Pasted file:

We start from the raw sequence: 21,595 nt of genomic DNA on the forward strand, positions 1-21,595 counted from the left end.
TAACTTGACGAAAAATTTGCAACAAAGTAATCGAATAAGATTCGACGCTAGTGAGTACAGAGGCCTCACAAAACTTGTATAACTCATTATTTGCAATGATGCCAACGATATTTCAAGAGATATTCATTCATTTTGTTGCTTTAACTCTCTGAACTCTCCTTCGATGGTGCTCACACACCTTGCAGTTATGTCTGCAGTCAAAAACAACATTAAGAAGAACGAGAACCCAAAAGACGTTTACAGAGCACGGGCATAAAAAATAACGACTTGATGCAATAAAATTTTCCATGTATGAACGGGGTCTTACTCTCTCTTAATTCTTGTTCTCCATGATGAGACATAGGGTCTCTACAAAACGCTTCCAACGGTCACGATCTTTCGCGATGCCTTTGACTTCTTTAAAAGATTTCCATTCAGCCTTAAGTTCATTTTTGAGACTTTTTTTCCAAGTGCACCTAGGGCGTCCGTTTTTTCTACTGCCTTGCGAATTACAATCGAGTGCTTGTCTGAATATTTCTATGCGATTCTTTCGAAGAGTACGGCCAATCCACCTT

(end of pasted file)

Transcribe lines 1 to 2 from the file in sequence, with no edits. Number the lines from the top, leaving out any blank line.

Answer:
We start from the raw sequence: 21,595 nt of genomic DNA on the forward strand, positions 1-21,595 counted from the left end.
TAACTTGACGAAAAATTTGCAACAAAGTAATCGAATAAGATTCGACGCTAGTGAGTACAGAGGCCTCACAAAACTTGTATAACTCATTATTTGCAATGATGCCAACGATATTTCAAGAGATATTCATTCATTTTGTTGCTTTAACTCTCTGAACTCTCCTTCGATGGTGCTCACACACCTTGCAGTTATGTCTGCAGTCAAAAACAACATTAAGAAGAACGAGAACCCAAAAGACGTTTACAGAGCACGGGCATAAAAAATAACGACTTGATGCAATAAAATTTTCCATGTATGAACGGGGTCTTACTCTCTCTTAATTCTTGTTCTCCATGATGAGACATAGGGTCTCTACAAAACGCTTCCAACGGTCACGATCTTTCGCGATGCCTTTGACTTCTTTAAAAGATTTCCATTCAGCCTTAAGTTCATTTTTGAGACTTTTTTTCCAAGTGCACCTAGGGCGTCCGTTTTTTCTACTGCCTTGCGAATTACAATCGAGTGCTTGTCTGAATATTTCTATGCGATTCTTTCGAAGAGTACGGCCAATCCACCTT